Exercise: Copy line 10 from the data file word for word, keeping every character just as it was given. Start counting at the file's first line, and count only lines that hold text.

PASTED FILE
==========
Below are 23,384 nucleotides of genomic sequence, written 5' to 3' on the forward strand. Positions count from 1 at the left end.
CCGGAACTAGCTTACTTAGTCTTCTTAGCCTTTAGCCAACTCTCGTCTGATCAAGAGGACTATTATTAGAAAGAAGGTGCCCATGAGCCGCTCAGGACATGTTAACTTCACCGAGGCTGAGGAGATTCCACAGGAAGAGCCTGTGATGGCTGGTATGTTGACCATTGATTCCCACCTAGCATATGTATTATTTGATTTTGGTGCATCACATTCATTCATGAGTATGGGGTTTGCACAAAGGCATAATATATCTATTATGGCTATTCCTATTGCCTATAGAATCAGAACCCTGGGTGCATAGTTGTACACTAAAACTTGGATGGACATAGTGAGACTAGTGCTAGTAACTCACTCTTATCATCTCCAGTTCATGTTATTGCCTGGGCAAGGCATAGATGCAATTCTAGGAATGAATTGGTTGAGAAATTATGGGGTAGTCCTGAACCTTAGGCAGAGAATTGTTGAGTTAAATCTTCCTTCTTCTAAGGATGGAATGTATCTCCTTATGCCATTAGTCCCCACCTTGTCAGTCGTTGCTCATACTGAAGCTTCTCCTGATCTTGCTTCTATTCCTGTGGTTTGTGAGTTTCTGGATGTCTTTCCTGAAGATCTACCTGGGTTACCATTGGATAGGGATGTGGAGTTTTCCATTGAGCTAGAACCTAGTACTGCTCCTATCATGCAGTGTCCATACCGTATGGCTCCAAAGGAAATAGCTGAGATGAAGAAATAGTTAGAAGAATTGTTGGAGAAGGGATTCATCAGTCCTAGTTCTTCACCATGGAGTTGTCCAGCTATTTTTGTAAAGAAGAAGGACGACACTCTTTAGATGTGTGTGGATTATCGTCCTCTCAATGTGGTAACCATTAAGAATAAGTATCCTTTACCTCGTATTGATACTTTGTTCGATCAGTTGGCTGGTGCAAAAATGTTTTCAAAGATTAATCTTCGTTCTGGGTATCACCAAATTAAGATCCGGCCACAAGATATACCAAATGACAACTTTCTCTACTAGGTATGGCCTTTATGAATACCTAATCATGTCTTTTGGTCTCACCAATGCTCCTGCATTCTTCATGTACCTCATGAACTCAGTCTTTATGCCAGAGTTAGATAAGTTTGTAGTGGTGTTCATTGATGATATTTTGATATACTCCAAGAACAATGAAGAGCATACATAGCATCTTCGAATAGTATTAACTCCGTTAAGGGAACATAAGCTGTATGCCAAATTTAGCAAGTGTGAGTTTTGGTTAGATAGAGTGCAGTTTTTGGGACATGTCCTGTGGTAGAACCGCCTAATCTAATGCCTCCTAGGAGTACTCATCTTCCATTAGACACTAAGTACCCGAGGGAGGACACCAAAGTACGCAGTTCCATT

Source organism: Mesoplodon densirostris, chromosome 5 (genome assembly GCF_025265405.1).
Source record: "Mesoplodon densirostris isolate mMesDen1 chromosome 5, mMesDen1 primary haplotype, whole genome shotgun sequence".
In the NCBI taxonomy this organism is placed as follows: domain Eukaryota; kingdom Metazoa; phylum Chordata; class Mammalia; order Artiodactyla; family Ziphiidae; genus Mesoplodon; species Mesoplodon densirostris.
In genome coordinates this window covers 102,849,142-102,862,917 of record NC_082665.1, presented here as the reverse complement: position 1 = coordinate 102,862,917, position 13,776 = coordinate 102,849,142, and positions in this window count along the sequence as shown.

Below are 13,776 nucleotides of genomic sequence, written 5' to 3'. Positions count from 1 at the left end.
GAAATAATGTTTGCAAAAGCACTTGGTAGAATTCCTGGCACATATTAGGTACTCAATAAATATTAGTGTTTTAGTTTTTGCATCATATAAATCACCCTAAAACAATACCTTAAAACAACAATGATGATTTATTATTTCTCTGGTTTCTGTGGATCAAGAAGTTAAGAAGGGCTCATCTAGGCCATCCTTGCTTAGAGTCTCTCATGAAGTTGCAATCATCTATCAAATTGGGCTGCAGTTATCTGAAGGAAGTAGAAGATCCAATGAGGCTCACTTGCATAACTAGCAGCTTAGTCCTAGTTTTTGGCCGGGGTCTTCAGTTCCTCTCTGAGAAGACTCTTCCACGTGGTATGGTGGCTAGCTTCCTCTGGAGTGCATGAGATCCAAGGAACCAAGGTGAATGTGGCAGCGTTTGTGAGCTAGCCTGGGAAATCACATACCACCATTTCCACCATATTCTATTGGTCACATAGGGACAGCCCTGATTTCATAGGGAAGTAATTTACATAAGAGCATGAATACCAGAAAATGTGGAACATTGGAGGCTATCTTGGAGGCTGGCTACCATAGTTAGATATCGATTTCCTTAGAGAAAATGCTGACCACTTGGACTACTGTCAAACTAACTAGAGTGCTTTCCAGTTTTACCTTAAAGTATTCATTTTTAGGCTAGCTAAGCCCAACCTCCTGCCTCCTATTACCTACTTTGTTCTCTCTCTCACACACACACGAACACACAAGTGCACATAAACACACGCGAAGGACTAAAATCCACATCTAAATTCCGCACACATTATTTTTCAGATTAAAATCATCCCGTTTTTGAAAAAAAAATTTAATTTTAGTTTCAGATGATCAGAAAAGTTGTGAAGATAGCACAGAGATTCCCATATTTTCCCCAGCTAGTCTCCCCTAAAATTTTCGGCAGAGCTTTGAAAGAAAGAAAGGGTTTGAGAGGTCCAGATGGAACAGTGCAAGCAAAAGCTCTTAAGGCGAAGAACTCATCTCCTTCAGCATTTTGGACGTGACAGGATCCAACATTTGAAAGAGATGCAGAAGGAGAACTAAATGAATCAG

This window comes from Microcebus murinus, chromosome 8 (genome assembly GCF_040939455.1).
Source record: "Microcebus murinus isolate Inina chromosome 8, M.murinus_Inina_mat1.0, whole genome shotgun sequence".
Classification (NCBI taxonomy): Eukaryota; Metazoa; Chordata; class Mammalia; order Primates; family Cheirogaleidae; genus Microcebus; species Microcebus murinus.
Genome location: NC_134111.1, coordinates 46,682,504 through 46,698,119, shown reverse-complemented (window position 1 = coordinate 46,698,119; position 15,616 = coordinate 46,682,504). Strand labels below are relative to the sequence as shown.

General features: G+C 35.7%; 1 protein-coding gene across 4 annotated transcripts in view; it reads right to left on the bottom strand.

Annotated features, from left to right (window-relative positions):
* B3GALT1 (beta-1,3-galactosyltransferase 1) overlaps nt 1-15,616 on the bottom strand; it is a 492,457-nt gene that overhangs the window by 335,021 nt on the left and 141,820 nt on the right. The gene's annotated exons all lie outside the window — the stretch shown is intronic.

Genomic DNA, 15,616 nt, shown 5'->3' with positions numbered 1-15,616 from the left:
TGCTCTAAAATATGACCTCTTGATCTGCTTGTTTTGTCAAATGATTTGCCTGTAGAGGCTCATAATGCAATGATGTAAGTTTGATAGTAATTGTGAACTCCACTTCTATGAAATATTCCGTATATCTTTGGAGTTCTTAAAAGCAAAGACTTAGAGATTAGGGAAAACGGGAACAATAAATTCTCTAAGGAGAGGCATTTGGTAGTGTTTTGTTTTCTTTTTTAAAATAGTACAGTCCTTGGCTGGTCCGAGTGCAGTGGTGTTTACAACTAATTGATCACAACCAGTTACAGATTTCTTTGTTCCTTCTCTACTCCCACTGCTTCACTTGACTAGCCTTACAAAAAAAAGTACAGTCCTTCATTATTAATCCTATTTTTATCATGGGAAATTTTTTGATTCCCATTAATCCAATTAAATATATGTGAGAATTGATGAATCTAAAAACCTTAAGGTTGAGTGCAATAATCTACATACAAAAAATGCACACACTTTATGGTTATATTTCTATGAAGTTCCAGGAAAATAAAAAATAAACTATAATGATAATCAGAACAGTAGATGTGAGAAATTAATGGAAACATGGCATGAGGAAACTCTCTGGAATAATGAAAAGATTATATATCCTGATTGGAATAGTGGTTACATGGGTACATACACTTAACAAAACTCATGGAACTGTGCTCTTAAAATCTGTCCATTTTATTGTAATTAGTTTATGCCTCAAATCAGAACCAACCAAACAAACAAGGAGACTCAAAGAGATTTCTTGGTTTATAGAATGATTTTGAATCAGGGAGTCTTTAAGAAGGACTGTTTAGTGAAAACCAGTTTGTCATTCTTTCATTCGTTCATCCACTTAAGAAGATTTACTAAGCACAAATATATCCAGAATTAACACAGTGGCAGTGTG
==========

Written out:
Source record: "Microcebus murinus isolate Inina chromosome 8, M.murinus_Inina_mat1.0, whole genome shotgun sequence".